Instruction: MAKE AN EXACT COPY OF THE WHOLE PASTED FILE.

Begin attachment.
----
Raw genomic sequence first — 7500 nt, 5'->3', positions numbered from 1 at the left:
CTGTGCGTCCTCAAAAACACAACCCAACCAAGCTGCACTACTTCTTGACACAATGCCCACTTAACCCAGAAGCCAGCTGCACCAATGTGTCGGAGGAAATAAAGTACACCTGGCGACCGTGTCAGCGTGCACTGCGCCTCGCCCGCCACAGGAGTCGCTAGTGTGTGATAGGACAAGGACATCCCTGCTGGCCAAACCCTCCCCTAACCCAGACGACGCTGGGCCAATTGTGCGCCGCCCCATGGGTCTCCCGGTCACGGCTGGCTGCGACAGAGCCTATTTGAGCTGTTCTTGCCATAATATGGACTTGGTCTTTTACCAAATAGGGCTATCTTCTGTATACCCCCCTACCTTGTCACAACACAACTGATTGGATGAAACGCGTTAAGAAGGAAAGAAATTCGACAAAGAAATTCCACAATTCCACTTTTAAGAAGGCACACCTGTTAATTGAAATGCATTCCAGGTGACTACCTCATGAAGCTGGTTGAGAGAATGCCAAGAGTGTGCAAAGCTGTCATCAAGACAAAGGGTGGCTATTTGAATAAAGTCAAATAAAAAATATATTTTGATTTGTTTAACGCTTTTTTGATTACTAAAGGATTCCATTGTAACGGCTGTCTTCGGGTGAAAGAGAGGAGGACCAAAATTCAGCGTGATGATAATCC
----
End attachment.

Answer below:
Raw genomic sequence first — 7500 nt, 5'->3', positions numbered from 1 at the left:
CTGTGCGTCCTCAAAAACACAACCCAACCAAGCTGCACTACTTCTTGACACAATGCCCACTTAACCCAGAAGCCAGCTGCACCAATGTGTCGGAGGAAATAAAGTACACCTGGCGACCGTGTCAGCGTGCACTGCGCCTCGCCCGCCACAGGAGTCGCTAGTGTGTGATAGGACAAGGACATCCCTGCTGGCCAAACCCTCCCCTAACCCAGACGACGCTGGGCCAATTGTGCGCCGCCCCATGGGTCTCCCGGTCACGGCTGGCTGCGACAGAGCCTATTTGAGCTGTTCTTGCCATAATATGGACTTGGTCTTTTACCAAATAGGGCTATCTTCTGTATACCCCCCTACCTTGTCACAACACAACTGATTGGATGAAACGCGTTAAGAAGGAAAGAAATTCGACAAAGAAATTCCACAATTCCACTTTTAAGAAGGCACACCTGTTAATTGAAATGCATTCCAGGTGACTACCTCATGAAGCTGGTTGAGAGAATGCCAAGAGTGTGCAAAGCTGTCATCAAGACAAAGGGTGGCTATTTGAATAAAGTCAAATAAAAAATATATTTTGATTTGTTTAACGCTTTTTTGATTACTAAAGGATTCCATTGTAACGGCTGTCTTCGGGTGAAAGAGAGGAGGACCAAAATTCAGCGTGATGATAATCC